Designing for Autism focuses on creating timeless, enjoyable, and multifunctional spaces to resonate with high levels of synaptic connectivity and responsiveness that autistic people experience. 

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Autism Design Consultants- VT Clinic Design_©

Through various facets of research, architects working to create sensory-sensitive spaces, work on a model called The Triad of Impairments. This model focuses on areas in which autistic people have differences. Factors such as social communication, social interaction, and social imagination play a vital role in initiating a design module that portrays simplistic modern architecture

1. The Basics of a Layout | Autistic people

While designing specifically for autistic people in different contexts, may it be schools, centers, or rehabilitation facilities, the most distinctive point, to begin with, is through the layout of the structure.

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New Struan Center For Autism, Wardell Armstrong_©

With research suggesting both scenarios, one in which autistic people feel better in unconfined spaces, the other which points toward privacy and the need for space for themselves, the layout of any space should be planned to cater to an amalgam of both these scenarios. A simple, calm, and ordered layout should be created that minimizes the use of grids and busy patterns. It should represent wide central spaces that encourage social interaction with quiet spaces placed at strategic intervals for mental recharging and much-needed breaks.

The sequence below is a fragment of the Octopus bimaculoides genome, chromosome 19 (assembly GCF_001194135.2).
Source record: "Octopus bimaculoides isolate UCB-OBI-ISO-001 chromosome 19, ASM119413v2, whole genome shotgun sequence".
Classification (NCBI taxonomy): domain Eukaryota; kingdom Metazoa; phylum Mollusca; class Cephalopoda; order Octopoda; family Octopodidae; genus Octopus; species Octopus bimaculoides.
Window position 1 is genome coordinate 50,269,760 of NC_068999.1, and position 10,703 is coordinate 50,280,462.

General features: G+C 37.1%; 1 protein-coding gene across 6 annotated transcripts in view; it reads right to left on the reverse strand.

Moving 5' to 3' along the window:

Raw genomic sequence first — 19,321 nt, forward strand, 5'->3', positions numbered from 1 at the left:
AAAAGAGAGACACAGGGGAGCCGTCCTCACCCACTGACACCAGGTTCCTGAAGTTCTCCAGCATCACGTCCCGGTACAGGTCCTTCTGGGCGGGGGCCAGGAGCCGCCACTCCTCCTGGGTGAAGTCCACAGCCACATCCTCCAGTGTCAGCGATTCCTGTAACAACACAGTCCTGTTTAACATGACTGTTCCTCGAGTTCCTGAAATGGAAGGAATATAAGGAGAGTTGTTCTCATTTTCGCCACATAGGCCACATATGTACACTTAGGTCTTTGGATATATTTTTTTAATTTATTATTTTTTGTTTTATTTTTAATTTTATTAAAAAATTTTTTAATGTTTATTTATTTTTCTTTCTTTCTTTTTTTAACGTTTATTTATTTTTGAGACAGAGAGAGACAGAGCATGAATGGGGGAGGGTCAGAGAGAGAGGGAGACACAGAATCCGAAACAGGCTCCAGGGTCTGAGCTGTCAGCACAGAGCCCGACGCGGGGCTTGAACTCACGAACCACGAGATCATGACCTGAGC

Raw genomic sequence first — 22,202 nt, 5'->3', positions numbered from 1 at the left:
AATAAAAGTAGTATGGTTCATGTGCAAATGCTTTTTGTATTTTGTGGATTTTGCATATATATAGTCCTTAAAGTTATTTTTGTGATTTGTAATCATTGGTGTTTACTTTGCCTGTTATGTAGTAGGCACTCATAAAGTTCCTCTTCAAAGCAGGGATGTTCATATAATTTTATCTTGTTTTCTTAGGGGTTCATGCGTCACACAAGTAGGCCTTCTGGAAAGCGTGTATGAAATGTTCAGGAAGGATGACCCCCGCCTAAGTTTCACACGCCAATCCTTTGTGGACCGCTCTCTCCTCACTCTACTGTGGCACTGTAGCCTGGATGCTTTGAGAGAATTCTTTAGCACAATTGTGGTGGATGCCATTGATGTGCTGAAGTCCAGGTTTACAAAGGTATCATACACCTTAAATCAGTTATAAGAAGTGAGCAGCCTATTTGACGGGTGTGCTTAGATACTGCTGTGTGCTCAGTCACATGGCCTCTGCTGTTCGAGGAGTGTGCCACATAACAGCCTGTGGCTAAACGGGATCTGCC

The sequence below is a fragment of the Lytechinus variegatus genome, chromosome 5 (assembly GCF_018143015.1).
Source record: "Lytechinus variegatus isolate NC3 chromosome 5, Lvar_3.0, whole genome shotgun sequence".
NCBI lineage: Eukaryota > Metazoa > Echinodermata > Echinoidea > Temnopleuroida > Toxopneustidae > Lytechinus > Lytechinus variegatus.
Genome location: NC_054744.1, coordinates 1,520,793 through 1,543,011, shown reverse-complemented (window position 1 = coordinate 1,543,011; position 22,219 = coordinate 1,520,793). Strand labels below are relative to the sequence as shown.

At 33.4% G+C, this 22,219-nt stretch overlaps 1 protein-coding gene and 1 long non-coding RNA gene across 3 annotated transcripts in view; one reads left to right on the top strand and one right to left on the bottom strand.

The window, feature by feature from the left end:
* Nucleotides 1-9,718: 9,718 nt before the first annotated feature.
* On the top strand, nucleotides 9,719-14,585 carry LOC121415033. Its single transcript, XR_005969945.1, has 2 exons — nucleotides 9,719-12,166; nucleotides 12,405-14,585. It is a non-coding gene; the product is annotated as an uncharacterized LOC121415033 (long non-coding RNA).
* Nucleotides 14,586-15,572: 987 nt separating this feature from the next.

2. Auditory Satisfaction

Acoustic treatments in design can heavily impact how autistic people experience a space. Autistic people may be hypersensitive and could easily get triggered by sounds in their surroundings.

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Acoustics In Architecture _©

Impactful ways to reduce sound through better-insulated spaces, selection of acoustic finishes, and manipulation of sound pressure levels have proven beneficial in creating an acoustically controlled environment for the people frequenting a place. With technology advancing every day, soundproofing is no longer limited to flooring and wall coverings and can also be achieved with ceiling treatments to aid sound absorption along with ‘pink sound’ to represent acoustic manipulation.

3. Lighting Makes A Difference | Autistic people

Natural mediums of light ventilation or tones selected through artificial lighting is an aspect that affects a human’s mood and cognitive behaviour. When it comes to designing indoor spaces for autistic people, lighting is of the utmost importance. 

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River Street School, Robert Benson _©

Keeping in mind the sensory-sensitive approach, fluorescent lighting or any variant of bright lights could cause distress in day-to-day activities. Incorporating natural light in structures through windows and transparent facades is beneficial to a limit. When designing, a need to pay heed to its placement is crucial so it doesn’t distract or hinder a person’s capacity for concentration.